The most difficult languages ​​for a Spanish speaker - Elblogdeidiomas.es

The most difficult languages ​​for a Spanish speaker

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Not all languages ​​present the same difficulties when studying it, since those that are from the same family as Spanish are naturally more affordable, but those that do not offer greater difficulties.

In this article, we provide you with the languages ​​that offer the most difficulties to Spaniards, as is logical we expose the reasons for the resistance of these languages.

The most difficult languages ​​for Hispanics to learn

Mandarin Chinese

It is perhaps the language that offers the greatest difficulties. In fact, Mandarin is not only difficult for Latinos, but it is perhaps the most difficult to learn worldwide. But why is this language so complicated? First of all because of its alphabet … Its difficulty lies in its non-existence. Indeed, we cannot learn the Chinese alphabet, for the simple reason that it does not exist; Instead, the Chinese language contains thousands of characters called sinograms.

And this is the problem

We must learn to read, write and pronounce each one of them. But don’t be scared or scared off by this easing obstacle, knowing that you don’t need to know so much to have a normal conversation in and about everyday life!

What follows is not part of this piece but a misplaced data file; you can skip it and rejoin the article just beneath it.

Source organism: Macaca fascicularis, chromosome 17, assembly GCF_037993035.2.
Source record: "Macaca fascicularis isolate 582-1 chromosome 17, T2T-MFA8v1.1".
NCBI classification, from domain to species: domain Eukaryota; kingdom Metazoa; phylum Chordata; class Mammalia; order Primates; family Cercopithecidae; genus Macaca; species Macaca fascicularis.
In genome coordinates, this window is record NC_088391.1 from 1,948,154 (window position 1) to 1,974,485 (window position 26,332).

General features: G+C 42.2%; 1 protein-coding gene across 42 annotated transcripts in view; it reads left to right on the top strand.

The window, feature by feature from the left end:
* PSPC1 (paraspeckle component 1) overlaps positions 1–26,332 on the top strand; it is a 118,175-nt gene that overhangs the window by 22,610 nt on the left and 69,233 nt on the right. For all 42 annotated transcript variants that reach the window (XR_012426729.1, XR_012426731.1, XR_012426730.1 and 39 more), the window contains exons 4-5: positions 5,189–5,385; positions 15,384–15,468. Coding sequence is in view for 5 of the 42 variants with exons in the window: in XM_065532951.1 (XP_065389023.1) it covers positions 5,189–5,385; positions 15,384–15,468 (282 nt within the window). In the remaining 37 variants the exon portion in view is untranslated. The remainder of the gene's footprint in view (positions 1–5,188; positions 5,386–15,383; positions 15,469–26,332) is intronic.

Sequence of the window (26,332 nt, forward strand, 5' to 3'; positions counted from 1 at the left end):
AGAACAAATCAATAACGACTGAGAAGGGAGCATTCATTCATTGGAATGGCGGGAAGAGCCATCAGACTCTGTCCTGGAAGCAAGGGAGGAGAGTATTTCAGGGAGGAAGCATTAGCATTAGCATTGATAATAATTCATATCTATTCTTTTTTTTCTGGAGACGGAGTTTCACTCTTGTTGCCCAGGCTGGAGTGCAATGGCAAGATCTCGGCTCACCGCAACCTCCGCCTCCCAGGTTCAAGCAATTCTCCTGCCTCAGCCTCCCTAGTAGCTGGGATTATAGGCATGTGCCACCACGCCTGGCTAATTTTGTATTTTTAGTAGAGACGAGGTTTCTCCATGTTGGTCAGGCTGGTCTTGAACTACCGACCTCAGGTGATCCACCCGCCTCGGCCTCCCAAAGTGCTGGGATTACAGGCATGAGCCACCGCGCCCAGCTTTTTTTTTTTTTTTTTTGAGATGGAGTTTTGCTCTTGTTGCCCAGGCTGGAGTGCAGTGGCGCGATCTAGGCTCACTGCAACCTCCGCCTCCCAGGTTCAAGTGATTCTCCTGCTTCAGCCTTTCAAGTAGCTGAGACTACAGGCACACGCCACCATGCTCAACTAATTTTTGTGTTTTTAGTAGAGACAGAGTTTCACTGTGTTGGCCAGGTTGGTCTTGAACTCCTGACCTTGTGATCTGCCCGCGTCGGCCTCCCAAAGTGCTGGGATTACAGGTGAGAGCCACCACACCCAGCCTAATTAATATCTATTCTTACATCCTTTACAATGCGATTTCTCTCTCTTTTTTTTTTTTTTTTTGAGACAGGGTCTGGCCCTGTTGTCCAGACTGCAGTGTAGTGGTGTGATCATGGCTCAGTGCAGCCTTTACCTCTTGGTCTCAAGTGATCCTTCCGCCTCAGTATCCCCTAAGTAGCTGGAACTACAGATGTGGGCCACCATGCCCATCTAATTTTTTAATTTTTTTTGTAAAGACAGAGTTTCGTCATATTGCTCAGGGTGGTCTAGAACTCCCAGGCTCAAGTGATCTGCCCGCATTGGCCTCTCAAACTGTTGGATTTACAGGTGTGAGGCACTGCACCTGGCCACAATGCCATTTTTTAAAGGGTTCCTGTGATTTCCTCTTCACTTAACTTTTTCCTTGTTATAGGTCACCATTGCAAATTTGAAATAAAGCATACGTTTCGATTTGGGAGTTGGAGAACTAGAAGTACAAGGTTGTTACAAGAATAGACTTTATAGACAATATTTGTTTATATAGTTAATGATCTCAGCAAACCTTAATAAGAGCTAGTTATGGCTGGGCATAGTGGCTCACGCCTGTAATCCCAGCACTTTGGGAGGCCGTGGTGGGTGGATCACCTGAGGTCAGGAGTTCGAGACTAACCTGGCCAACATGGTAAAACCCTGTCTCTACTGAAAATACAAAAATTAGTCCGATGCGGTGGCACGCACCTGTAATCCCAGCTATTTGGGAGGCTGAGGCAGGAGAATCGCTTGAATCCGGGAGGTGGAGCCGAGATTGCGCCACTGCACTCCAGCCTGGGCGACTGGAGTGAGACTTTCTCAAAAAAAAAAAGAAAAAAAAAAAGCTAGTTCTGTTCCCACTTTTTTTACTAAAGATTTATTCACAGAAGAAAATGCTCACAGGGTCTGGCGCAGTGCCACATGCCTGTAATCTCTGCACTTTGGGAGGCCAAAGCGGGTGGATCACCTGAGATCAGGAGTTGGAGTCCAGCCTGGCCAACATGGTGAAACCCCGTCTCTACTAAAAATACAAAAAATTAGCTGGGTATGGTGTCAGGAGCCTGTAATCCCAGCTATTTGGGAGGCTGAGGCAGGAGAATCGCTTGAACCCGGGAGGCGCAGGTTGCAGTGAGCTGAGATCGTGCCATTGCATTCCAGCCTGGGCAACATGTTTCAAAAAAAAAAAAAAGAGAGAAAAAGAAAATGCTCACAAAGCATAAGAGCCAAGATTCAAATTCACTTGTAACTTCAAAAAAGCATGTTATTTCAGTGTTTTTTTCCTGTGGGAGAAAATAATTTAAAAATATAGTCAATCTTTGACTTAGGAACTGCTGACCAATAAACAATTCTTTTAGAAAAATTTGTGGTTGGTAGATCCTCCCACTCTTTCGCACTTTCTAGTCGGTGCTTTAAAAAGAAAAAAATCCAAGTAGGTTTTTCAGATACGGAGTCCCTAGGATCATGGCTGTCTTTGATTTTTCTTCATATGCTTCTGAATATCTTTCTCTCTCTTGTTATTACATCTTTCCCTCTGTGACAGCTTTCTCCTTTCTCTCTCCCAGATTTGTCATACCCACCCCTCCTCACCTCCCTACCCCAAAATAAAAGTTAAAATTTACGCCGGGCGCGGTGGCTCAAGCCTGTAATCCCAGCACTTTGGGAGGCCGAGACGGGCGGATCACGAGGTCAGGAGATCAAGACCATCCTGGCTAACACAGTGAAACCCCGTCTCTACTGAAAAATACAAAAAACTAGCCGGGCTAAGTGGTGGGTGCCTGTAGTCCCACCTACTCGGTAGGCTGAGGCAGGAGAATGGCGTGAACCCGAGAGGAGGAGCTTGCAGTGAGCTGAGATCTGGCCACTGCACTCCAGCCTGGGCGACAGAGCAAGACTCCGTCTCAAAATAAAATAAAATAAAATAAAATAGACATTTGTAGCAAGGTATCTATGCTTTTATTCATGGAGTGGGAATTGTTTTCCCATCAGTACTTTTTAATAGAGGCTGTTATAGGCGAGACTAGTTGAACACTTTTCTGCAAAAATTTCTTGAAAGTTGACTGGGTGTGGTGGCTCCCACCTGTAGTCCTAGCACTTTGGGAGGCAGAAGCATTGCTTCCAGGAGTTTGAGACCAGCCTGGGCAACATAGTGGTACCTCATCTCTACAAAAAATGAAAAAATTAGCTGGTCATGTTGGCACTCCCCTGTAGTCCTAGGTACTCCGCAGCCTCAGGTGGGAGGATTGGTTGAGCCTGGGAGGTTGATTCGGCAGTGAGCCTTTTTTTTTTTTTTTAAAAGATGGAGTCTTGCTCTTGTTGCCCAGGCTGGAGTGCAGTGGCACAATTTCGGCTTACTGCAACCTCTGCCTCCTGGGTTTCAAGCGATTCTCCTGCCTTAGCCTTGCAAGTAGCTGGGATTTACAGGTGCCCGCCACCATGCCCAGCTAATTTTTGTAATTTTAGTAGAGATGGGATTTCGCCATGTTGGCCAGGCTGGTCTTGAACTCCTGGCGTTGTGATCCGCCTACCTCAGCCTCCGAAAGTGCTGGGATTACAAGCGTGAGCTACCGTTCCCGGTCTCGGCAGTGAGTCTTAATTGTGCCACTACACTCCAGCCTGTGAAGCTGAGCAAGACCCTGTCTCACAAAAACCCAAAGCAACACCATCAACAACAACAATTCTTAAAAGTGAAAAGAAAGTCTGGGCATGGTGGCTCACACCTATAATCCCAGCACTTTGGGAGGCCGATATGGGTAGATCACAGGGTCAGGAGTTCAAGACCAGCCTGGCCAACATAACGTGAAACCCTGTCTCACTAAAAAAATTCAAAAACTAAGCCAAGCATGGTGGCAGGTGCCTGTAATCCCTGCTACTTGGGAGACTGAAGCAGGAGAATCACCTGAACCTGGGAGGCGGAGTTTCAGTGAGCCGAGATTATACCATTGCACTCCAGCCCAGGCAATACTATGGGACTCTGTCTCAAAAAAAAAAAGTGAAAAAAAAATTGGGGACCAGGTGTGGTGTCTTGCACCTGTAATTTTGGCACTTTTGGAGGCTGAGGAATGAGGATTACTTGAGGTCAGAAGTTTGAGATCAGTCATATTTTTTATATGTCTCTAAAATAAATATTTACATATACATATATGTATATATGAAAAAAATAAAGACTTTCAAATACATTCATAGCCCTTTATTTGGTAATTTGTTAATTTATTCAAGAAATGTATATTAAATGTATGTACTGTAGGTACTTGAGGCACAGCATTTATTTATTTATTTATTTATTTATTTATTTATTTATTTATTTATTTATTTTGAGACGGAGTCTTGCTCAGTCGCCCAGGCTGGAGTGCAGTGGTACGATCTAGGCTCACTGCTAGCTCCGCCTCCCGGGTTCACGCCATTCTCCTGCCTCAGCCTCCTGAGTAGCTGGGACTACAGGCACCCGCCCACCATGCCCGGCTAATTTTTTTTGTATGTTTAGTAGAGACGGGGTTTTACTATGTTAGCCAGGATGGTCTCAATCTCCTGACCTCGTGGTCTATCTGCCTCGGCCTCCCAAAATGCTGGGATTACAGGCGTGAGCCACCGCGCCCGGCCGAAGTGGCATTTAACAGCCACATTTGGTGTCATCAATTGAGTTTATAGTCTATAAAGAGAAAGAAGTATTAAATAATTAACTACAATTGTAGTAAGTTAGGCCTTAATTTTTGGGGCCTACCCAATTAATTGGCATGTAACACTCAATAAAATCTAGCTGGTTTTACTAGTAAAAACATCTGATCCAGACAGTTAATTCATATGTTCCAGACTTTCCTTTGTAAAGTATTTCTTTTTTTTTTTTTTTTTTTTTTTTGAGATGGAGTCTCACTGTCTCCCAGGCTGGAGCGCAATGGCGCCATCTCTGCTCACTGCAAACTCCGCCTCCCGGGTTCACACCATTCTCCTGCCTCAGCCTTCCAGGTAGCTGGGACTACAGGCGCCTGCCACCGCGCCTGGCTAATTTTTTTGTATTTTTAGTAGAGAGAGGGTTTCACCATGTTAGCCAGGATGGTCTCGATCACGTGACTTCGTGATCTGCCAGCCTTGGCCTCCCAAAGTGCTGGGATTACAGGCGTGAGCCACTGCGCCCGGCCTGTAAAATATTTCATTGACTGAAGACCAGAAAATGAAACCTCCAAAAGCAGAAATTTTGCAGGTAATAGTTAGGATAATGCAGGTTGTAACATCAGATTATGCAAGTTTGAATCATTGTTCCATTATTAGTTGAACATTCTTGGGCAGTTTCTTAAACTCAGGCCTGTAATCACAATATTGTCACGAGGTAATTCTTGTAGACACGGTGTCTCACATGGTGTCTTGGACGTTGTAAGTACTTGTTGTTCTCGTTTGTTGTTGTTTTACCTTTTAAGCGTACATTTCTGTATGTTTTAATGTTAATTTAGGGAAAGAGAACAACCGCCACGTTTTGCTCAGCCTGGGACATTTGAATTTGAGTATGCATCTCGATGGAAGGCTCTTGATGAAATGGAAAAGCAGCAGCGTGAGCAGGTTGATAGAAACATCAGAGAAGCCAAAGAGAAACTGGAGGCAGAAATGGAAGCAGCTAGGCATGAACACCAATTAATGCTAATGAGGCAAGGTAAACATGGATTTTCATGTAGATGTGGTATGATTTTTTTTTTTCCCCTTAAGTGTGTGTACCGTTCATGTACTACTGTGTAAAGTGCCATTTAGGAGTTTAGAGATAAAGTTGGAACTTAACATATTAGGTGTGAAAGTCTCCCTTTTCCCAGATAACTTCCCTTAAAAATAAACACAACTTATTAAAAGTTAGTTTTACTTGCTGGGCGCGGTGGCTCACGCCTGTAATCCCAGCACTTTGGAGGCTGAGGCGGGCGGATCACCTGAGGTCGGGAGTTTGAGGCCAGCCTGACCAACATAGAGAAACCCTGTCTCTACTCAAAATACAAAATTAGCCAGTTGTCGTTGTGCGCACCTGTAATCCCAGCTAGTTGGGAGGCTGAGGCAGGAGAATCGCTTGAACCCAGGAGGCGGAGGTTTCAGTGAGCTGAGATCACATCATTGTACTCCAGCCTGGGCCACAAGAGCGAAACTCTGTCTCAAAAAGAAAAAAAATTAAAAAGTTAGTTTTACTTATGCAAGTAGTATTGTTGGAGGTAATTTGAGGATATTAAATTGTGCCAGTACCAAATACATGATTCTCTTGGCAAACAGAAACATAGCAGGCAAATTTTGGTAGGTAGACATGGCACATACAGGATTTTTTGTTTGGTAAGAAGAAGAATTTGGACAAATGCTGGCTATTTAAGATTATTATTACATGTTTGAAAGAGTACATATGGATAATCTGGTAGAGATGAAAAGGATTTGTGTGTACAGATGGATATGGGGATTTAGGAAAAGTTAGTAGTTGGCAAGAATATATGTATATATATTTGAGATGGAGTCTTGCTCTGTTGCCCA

Now, we must pay close attention to the fact that this language has another characteristic that makes it one of the most difficult languages ​​for Hispanics to learn: Chinese is a language of tone. It means that it has four in total: an ascending tone, a descending tone, an ascending-descending tone and a flat tone. Mistakes are made the moment you use the wrong word, the skill is knowing how to use the correct tone. Therefore, mā (妈) means “mother”, while mǎ (马) means “horse” and mà (骂) means “insult”. And here’s the thing, you should “avoid insulting your mother by calling her a horse.”

German

The truth is that it is not necessary to go to Asia to find a language that is difficult for us to learn. Let’s look at a European language: German. Indeed, German is a type of language that scares Spanish. But what does German have to be classified as one of the languages ​​that offer the most difficulties when learning it? Perhaps, it would suffice to say that his words are sometimes very long and made up of a number of consonants that are scary to see altogether. The classic example says it all:  “Geschwindigkeitsbegrenzung”. which means “speed limit”.

In addition, although Germans have three genders which are: masculine, feminine, and neuter, it is not very easy for us to say to guess the gender

In German, it is sometimes somewhat difficult to know what the gender of a name is, at least intuitively. For the less initiated in this language, it will be very difficult to suppose that the words:

  • Albert (work)
  • Welt (world) and so many others are feminine in German,
  • While Mädchen (Girl) is neutral,

They will only be able to approach this reality by learning certain tricks that they identify in the gender of a word. Actually, you just have to pay attention and watch the endings. That is, you have to learn by heart that names that end in –chen- are neutral and those that end in: eit, – heit, -keit – ung are always feminine.